The Australian content deserves attention for the selection of recent and unheralded productions: Shiyan Zheng’s Brush (2010), Chris Herd’s Million Dollar Mate (2013) and Probir Dutt’s The Three Ages of Sasha (2012), along with a range of previously unseen shorts.

The closing-night film on November 24 is the world premiere of the Australian film Forbidden Ground, directed by Johan Earl and Adrian Powers. This an enigmatic first-world-war action-buddy film about three British soldiers covered in mud and slogging it out in the trenches. It’s not clear what the multicultural theme of this film may be – other than a focus on British rather than Australian characters in a German setting.

Trailer for Forbidden Ground (2013).

Running from November 16-21 the Official Competition program is a selection of 30 feature films, documentaries and shorts that are in competition (although the terms and prizes are not yet specified). They are to be ticketed and exhibited across a pleasing geographic array of Sydney cinemas.

The program offers an intriguing selection of recent films from around the world, but it’s hard to tell what is actually screening as there is little correspondence between the SIFF website and the program distributed as part of the media release. An additional organisational drawback is that SIFF is running at the same time as 17th Japanese Film Festival.

Furthermore, there are no ticketing details, very little publicity and there is no mention of the program on either the event or Hoyts cinemas websites.

How many festivals do we need?

Aside from organisational issues, the real question is, do we need another multicultural film festival?

SIFF is not the only explicitly multicultural film festival in Sydney. While multiculturalism is not the primary remit of the Sydney Film Festival, the program, with films from more than 50 countries from around the world, is all about diversity. Non-English speaking, sub-titled and non-Australian content makes up the majority of the films screened there.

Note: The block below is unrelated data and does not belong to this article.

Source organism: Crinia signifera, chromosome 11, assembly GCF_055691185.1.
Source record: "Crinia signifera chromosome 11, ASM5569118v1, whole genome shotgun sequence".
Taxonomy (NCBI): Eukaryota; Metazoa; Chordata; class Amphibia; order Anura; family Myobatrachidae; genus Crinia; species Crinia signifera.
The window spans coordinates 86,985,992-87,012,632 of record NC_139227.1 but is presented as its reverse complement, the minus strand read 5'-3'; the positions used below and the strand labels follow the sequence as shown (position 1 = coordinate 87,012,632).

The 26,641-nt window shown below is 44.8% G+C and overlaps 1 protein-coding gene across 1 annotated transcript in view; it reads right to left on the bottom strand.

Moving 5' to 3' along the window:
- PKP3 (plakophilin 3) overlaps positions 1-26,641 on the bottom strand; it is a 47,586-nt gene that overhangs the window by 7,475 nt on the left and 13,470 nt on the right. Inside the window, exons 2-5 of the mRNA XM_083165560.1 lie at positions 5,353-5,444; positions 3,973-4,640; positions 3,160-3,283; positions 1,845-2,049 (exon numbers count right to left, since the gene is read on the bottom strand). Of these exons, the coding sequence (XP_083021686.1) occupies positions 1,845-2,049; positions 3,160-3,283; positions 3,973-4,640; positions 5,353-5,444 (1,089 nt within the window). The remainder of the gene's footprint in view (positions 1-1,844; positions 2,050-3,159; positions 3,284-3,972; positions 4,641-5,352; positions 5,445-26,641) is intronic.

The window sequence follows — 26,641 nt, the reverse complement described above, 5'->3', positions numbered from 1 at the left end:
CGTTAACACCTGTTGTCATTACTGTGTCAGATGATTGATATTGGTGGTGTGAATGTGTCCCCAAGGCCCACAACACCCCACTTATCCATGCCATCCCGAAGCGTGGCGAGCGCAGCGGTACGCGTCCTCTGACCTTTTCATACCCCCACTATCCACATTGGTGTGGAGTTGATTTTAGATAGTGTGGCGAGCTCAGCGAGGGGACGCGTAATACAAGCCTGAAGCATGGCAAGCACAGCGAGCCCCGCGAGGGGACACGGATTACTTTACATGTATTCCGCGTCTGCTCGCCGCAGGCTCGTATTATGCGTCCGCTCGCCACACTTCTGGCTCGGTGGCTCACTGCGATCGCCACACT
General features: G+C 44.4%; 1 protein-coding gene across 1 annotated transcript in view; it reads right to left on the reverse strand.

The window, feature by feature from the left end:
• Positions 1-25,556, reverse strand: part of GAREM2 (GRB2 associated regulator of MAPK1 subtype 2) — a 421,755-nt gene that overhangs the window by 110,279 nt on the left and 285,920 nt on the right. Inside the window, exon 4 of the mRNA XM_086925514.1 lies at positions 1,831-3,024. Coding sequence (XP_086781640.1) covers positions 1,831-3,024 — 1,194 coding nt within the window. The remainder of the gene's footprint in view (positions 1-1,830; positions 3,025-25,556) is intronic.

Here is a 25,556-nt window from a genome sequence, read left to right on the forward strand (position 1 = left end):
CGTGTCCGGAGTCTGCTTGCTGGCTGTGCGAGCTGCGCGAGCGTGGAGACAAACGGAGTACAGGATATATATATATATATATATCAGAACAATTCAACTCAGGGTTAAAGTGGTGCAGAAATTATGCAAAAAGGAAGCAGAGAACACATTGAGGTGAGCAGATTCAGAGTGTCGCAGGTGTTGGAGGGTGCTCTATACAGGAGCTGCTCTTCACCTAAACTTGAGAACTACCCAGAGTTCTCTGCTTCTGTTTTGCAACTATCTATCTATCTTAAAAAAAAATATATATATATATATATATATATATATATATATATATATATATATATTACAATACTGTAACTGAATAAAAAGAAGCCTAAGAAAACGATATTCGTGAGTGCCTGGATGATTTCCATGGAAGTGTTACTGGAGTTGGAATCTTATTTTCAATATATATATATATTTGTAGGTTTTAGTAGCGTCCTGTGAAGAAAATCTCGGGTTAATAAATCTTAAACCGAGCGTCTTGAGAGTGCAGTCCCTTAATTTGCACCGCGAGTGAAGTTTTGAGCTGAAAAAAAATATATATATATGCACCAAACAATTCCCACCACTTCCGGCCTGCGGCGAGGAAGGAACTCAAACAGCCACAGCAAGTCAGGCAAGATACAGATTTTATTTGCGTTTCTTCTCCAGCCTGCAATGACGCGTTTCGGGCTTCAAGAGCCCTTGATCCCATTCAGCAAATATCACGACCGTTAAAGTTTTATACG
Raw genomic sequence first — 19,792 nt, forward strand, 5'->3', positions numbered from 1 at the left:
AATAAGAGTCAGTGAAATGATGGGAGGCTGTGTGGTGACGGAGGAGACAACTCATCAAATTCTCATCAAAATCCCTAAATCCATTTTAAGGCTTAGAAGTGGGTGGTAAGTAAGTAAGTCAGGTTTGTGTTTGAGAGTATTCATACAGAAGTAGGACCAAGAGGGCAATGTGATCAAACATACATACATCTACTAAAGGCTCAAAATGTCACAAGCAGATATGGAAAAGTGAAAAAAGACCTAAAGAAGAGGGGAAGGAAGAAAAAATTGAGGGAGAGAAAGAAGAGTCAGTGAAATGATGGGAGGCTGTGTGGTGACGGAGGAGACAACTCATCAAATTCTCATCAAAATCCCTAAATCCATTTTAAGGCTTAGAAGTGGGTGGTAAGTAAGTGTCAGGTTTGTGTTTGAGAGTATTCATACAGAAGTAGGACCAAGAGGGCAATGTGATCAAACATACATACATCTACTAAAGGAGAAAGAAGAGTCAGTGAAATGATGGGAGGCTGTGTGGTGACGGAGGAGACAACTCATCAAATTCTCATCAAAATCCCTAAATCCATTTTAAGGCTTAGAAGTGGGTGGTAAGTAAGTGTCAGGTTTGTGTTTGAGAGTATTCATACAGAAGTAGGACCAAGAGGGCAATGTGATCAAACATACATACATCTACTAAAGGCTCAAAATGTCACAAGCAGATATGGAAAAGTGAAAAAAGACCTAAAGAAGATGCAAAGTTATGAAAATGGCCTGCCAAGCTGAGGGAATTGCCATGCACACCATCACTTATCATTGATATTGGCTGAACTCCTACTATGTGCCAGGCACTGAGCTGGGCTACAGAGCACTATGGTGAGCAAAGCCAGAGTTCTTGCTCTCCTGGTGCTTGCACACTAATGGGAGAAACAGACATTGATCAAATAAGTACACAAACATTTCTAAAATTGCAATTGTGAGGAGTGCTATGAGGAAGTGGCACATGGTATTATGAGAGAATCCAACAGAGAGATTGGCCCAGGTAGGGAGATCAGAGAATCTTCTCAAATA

There is also the openly multicultural film festival Colourfest that was conceived as a response to the lack of cultural diversity on Australian screens and has been running since 2010. Colourfest has a focus on sharing stories of diaspora in documentary and short film form in a modest weekend program that has expanded to screenings across all Eastern states.

More and more people are attending ethnic film festivals in Australia – and there are increasing numbers of festivals themselves. Many such film festivals are the largest film festivals of their specific cultural group outside the parent country (French, German, Korean, Italian, Russian, Greek among others).

In this context, a multicultural film festival needs a really strong thematic focus beyond the happy catchcry of “cultural diversity”.

For SIFF, the notion of interculturalism is seen unproblematically as a celebration – not an imperative to address negative stereotypes or promote diversity and innovative audience engagement. How do audiences make sense of the diversity of diversity?

Festivals need a carefully structured story that unifies the disparate threads of intense film experiences. This is far more difficult with a multicultural program that does not have the proprietorial connections inspired by national, religious, sexual or special interest allegiances that ensure a committed audience.

For many cinephiles, the memories of the acrimonious collapse earlier this year of the hugely ambitious Cockatoo Island Film Festival and the associated demise of the rather lovely Dungog Film Festival are hard to shake.

The ambitious SIFF program needs to get the organisational basics right to build an audience for the future so that it can continue to define the stories of multiculturalism – or otherwise risk collapse into a churning soup of irrelevance.